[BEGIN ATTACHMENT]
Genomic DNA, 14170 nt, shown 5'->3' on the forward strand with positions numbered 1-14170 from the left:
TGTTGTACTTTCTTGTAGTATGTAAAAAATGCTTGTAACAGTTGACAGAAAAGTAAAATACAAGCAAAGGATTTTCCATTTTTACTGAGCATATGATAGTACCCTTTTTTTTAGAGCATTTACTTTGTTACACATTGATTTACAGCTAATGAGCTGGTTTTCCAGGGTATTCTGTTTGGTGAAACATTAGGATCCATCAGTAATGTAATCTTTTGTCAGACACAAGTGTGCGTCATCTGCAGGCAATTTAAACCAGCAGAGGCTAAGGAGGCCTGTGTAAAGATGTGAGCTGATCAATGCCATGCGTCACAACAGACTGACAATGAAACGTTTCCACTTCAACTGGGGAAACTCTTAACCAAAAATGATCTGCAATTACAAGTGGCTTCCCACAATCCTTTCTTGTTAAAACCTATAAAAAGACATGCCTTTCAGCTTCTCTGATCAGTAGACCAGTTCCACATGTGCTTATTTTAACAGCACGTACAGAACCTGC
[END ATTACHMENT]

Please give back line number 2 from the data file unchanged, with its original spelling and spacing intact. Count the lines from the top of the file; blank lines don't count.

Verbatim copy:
TGTTGTACTTTCTTGTAGTATGTAAAAAATGCTTGTAACAGTTGACAGAAAAGTAAAATACAAGCAAAGGATTTTCCATTTTTACTGAGCATATGATAGTACCCTTTTTTTTAGAGCATTTACTTTGTTACACATTGATTTACAGCTAATGAGCTGGTTTTCCAGGGTATTCTGTTTGGTGAAACATTAGGATCCATCAGTAATGTAATCTTTTGTCAGACACAAGTGTGCGTCATCTGCAGGCAATTTAAACCAGCAGAGGCTAAGGAGGCCTGTGTAAAGATGTGAGCTGATCAATGCCATGCGTCACAACAGACTGACAATGAAACGTTTCCACTTCAACTGGGGAAACTCTTAACCAAAAATGATCTGCAATTACAAGTGGCTTCCCACAATCCTTTCTTGTTAAAACCTATAAAAAGACATGCCTTTCAGCTTCTCTGATCAGTAGACCAGTTCCACATGTGCTTATTTTAACAGCACGTACAGAACCTGC